A few of these people who have played nothing but modern games have accidentally purchased Etrian Odyssey, and their reactions have been telling. There are a couple of events at the beginning of the game that are intended to demonstrate to the player that the game is serious and It Wants To Kill You (better you find out early), and the reactions have been split. Some players react with "Finally, risk! Awesome!" and some react with "What, risk? This sucks!" It's a love it or hate it thing.

My post last week about the pill that granted you the benefits of exercise without the work was intended as a bit of a poll to see if anybody would say no. I'm pretty sure that despite explicitly writing downsides out of the question entirely that there are many people would would still say no, perhaps believing that the effort is a critical part of the value of exercise, even if all other physical reasons were removed. Assuming that there are such people who might say no, my hypothesis is that people on each side of the question would have a hard time even imagining the opposition's viewpoint, let alone changing their mind. As one who would say yes, I'm only hypothesizing about why you'd say no, because even as I'm confident such people exist, I can't even imagine the frame of mind that would lead you to that conclusion.

Tying this all together, similarly, I can't even imagine the frame of mind that would want to play a game with no significant risk. There's a balance to be had, certainly, but no real risk? What fun is that?

As risk-takers go, I'm fairly sedate and conservative. But nevertheless, I would describe myself as a "risk taker"; I understand that there can be no reward without risk and I act on it. It doesn't mean I have to take the stupid risks, but always taking the short-term safest course of action often leads to a guaranteed-bad long-term outcome. (Depends on the domain, and exploring that would probably be a very long essay.) I hypothesize that the two reactions to risk in gaming, as embodied by the example in this post, is also something where it's almost impossible to even imagine yourself on the other side of the gulf.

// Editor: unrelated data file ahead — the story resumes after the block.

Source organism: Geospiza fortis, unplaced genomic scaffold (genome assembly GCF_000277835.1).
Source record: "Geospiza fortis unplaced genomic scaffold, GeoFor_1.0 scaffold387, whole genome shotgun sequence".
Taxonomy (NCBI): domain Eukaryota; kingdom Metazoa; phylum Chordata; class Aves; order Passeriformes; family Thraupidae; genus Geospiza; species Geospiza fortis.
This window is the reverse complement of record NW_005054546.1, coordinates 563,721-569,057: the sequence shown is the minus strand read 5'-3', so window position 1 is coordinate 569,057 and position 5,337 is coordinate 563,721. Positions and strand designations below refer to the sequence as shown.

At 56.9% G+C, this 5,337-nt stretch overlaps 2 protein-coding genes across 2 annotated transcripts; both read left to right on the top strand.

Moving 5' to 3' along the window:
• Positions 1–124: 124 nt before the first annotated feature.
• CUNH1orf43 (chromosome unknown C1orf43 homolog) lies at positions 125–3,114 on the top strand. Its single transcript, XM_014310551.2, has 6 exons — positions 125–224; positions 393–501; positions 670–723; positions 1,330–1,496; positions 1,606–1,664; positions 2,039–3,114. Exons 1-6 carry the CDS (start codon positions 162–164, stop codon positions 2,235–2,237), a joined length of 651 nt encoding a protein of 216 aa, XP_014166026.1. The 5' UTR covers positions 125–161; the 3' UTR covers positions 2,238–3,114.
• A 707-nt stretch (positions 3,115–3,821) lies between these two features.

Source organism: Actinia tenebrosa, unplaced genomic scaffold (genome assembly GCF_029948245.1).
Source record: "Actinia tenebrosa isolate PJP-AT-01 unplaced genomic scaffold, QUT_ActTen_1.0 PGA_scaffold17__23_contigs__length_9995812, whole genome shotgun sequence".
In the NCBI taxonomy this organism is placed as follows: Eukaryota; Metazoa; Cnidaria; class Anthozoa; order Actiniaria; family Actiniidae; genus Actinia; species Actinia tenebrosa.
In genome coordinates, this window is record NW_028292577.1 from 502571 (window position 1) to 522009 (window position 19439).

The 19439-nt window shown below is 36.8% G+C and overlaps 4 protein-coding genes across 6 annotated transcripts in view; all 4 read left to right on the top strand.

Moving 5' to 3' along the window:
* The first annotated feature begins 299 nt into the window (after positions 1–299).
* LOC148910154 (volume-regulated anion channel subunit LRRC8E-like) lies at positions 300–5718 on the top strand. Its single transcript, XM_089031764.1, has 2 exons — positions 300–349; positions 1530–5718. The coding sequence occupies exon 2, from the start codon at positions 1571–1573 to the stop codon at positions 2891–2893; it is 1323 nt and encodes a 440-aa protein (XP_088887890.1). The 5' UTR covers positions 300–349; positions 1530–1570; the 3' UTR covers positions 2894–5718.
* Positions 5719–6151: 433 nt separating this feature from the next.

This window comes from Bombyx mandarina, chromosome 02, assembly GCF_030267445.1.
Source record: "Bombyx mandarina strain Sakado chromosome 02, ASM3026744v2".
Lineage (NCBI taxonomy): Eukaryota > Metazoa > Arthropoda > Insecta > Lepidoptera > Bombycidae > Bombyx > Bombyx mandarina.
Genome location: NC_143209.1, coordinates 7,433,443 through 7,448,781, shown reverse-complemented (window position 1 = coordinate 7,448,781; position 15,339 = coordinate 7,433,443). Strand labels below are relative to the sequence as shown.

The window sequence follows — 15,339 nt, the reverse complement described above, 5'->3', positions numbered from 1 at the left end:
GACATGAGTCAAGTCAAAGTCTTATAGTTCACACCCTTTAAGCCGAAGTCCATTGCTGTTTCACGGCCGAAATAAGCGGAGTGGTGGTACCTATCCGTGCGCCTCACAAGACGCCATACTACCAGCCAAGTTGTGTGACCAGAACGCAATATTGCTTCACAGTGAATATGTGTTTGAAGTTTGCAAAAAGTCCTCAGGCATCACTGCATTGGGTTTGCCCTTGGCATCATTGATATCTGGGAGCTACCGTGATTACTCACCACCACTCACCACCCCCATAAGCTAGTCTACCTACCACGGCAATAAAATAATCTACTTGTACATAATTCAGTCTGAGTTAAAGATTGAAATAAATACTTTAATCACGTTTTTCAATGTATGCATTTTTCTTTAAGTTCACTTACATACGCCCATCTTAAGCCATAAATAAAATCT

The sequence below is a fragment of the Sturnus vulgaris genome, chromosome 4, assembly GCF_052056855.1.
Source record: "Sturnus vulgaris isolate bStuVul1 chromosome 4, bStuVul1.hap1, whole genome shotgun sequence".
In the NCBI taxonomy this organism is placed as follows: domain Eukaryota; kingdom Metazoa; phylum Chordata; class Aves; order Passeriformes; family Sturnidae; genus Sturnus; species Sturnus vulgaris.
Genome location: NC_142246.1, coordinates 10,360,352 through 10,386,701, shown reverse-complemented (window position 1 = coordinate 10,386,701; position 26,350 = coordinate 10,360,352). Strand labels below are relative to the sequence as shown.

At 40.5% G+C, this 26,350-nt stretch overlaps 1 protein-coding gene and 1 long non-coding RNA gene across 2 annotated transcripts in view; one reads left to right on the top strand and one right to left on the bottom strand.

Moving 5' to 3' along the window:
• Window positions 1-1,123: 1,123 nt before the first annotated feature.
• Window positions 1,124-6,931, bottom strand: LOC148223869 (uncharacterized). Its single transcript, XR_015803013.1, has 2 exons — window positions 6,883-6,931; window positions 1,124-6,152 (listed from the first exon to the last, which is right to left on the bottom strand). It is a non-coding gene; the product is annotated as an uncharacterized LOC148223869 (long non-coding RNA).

Spiraling out just a bit further, in the back of my head I've found myself thinking about whether there are any general patterns in the unimaginable gulfs in opinions. A thorough exploration of such gulfs would probably go a long way towards explaining not politics in general, but why we get the meta-coalitions that we actually do. Why does pro-choice get lined up with union labor? Why does small-government end up with the pro-Iraq-war side? (Bearing in mind those are not absolutes or even strongly correlated on an individual level; this thought is about the coalitions more than individuals.)

It'd be an interesting project to try to work such things out but would require a ferocious amount of new research. Ah well. We can probably just skip to the chase and assume that people on the opposite side of the various gulfs are just stupid or something. Much easier.

Happy Memorial Day. Thanks to our troops. Have a nice week.